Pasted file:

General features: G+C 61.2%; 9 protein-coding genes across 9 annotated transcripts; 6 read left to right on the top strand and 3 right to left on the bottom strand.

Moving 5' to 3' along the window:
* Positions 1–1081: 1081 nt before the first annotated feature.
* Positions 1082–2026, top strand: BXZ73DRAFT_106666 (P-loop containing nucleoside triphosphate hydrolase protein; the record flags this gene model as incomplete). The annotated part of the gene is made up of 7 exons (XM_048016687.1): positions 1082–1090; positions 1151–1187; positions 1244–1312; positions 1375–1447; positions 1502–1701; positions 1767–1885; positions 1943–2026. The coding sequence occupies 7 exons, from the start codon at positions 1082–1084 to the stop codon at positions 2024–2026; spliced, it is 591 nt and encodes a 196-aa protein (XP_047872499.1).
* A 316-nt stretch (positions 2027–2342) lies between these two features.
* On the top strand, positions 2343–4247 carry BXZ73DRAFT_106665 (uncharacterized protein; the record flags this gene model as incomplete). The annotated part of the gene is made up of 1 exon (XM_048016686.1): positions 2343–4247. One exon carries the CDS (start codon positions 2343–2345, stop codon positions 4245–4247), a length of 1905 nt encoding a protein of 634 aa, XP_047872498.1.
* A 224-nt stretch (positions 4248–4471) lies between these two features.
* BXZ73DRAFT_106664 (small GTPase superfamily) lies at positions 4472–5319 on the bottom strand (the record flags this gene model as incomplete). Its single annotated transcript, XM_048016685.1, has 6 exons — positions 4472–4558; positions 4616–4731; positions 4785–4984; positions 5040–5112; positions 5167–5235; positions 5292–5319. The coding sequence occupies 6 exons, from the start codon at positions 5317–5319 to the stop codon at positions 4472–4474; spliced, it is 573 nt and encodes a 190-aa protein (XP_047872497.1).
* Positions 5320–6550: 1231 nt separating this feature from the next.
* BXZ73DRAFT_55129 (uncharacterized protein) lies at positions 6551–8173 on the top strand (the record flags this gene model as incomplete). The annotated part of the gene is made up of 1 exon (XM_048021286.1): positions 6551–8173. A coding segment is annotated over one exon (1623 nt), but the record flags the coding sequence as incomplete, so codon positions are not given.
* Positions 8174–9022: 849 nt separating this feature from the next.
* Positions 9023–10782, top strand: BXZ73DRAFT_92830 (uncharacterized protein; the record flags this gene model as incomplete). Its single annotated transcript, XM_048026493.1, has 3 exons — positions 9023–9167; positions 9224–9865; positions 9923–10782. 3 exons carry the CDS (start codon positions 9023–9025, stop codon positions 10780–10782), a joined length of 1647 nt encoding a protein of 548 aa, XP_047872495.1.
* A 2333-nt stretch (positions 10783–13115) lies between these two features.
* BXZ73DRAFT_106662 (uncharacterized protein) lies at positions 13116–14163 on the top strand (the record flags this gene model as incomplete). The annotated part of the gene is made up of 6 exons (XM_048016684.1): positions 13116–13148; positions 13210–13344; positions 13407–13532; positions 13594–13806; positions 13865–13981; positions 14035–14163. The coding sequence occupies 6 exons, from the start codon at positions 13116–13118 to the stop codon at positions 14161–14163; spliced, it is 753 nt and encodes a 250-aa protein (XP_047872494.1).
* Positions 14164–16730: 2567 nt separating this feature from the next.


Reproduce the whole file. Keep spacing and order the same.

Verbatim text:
General features: G+C 61.2%; 9 protein-coding genes across 9 annotated transcripts; 6 read left to right on the top strand and 3 right to left on the bottom strand.

Moving 5' to 3' along the window:
* Positions 1–1081: 1081 nt before the first annotated feature.
* Positions 1082–2026, top strand: BXZ73DRAFT_106666 (P-loop containing nucleoside triphosphate hydrolase protein; the record flags this gene model as incomplete). The annotated part of the gene is made up of 7 exons (XM_048016687.1): positions 1082–1090; positions 1151–1187; positions 1244–1312; positions 1375–1447; positions 1502–1701; positions 1767–1885; positions 1943–2026. The coding sequence occupies 7 exons, from the start codon at positions 1082–1084 to the stop codon at positions 2024–2026; spliced, it is 591 nt and encodes a 196-aa protein (XP_047872499.1).
* A 316-nt stretch (positions 2027–2342) lies between these two features.
* On the top strand, positions 2343–4247 carry BXZ73DRAFT_106665 (uncharacterized protein; the record flags this gene model as incomplete). The annotated part of the gene is made up of 1 exon (XM_048016686.1): positions 2343–4247. One exon carries the CDS (start codon positions 2343–2345, stop codon positions 4245–4247), a length of 1905 nt encoding a protein of 634 aa, XP_047872498.1.
* A 224-nt stretch (positions 4248–4471) lies between these two features.
* BXZ73DRAFT_106664 (small GTPase superfamily) lies at positions 4472–5319 on the bottom strand (the record flags this gene model as incomplete). Its single annotated transcript, XM_048016685.1, has 6 exons — positions 4472–4558; positions 4616–4731; positions 4785–4984; positions 5040–5112; positions 5167–5235; positions 5292–5319. The coding sequence occupies 6 exons, from the start codon at positions 5317–5319 to the stop codon at positions 4472–4474; spliced, it is 573 nt and encodes a 190-aa protein (XP_047872497.1).
* Positions 5320–6550: 1231 nt separating this feature from the next.
* BXZ73DRAFT_55129 (uncharacterized protein) lies at positions 6551–8173 on the top strand (the record flags this gene model as incomplete). The annotated part of the gene is made up of 1 exon (XM_048021286.1): positions 6551–8173. A coding segment is annotated over one exon (1623 nt), but the record flags the coding sequence as incomplete, so codon positions are not given.
* Positions 8174–9022: 849 nt separating this feature from the next.
* Positions 9023–10782, top strand: BXZ73DRAFT_92830 (uncharacterized protein; the record flags this gene model as incomplete). Its single annotated transcript, XM_048026493.1, has 3 exons — positions 9023–9167; positions 9224–9865; positions 9923–10782. 3 exons carry the CDS (start codon positions 9023–9025, stop codon positions 10780–10782), a joined length of 1647 nt encoding a protein of 548 aa, XP_047872495.1.
* A 2333-nt stretch (positions 10783–13115) lies between these two features.
* BXZ73DRAFT_106662 (uncharacterized protein) lies at positions 13116–14163 on the top strand (the record flags this gene model as incomplete). The annotated part of the gene is made up of 6 exons (XM_048016684.1): positions 13116–13148; positions 13210–13344; positions 13407–13532; positions 13594–13806; positions 13865–13981; positions 14035–14163. The coding sequence occupies 6 exons, from the start codon at positions 13116–13118 to the stop codon at positions 14161–14163; spliced, it is 753 nt and encodes a 250-aa protein (XP_047872494.1).
* Positions 14164–16730: 2567 nt separating this feature from the next.